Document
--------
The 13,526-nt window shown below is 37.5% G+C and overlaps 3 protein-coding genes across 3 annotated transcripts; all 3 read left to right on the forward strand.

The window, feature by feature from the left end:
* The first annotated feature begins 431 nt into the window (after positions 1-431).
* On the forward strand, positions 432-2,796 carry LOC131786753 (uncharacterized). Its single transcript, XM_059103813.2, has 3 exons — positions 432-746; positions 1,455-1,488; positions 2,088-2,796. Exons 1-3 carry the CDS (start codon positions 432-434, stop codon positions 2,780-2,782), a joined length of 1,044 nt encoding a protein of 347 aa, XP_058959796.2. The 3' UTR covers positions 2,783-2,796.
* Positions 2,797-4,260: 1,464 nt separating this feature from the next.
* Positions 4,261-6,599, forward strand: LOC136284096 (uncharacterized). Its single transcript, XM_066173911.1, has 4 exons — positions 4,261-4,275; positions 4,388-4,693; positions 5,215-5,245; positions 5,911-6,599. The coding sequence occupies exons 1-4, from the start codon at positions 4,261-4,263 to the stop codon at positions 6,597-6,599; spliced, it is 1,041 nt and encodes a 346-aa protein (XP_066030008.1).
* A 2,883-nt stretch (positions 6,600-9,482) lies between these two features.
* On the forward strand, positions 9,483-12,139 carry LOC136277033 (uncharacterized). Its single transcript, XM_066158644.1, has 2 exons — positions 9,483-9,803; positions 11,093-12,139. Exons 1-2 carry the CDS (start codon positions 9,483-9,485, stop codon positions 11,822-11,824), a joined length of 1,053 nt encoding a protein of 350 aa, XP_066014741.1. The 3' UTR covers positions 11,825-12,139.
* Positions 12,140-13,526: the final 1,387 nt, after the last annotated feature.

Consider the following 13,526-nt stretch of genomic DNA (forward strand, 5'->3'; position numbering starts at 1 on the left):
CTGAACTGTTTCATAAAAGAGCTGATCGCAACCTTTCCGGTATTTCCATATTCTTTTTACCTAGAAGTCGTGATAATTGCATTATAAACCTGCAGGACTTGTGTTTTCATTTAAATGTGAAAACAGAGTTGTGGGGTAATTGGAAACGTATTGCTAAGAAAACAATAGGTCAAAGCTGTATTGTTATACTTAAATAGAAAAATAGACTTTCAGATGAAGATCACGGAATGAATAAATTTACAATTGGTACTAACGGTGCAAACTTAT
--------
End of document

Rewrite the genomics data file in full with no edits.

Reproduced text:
The 13,526-nt window shown below is 37.5% G+C and overlaps 3 protein-coding genes across 3 annotated transcripts; all 3 read left to right on the forward strand.

The window, feature by feature from the left end:
* The first annotated feature begins 431 nt into the window (after positions 1-431).
* On the forward strand, positions 432-2,796 carry LOC131786753 (uncharacterized). Its single transcript, XM_059103813.2, has 3 exons — positions 432-746; positions 1,455-1,488; positions 2,088-2,796. Exons 1-3 carry the CDS (start codon positions 432-434, stop codon positions 2,780-2,782), a joined length of 1,044 nt encoding a protein of 347 aa, XP_058959796.2. The 3' UTR covers positions 2,783-2,796.
* Positions 2,797-4,260: 1,464 nt separating this feature from the next.
* Positions 4,261-6,599, forward strand: LOC136284096 (uncharacterized). Its single transcript, XM_066173911.1, has 4 exons — positions 4,261-4,275; positions 4,388-4,693; positions 5,215-5,245; positions 5,911-6,599. The coding sequence occupies exons 1-4, from the start codon at positions 4,261-4,263 to the stop codon at positions 6,597-6,599; spliced, it is 1,041 nt and encodes a 346-aa protein (XP_066030008.1).
* A 2,883-nt stretch (positions 6,600-9,482) lies between these two features.
* On the forward strand, positions 9,483-12,139 carry LOC136277033 (uncharacterized). Its single transcript, XM_066158644.1, has 2 exons — positions 9,483-9,803; positions 11,093-12,139. Exons 1-2 carry the CDS (start codon positions 9,483-9,485, stop codon positions 11,822-11,824), a joined length of 1,053 nt encoding a protein of 350 aa, XP_066014741.1. The 3' UTR covers positions 11,825-12,139.
* Positions 12,140-13,526: the final 1,387 nt, after the last annotated feature.

Consider the following 13,526-nt stretch of genomic DNA (forward strand, 5'->3'; position numbering starts at 1 on the left):
CTGAACTGTTTCATAAAAGAGCTGATCGCAACCTTTCCGGTATTTCCATATTCTTTTTACCTAGAAGTCGTGATAATTGCATTATAAACCTGCAGGACTTGTGTTTTCATTTAAATGTGAAAACAGAGTTGTGGGGTAATTGGAAACGTATTGCTAAGAAAACAATAGGTCAAAGCTGTATTGTTATACTTAAATAGAAAAATAGACTTTCAGATGAAGATCACGGAATGAATAAATTTACAATTGGTACTAACGGTGCAAACTTAT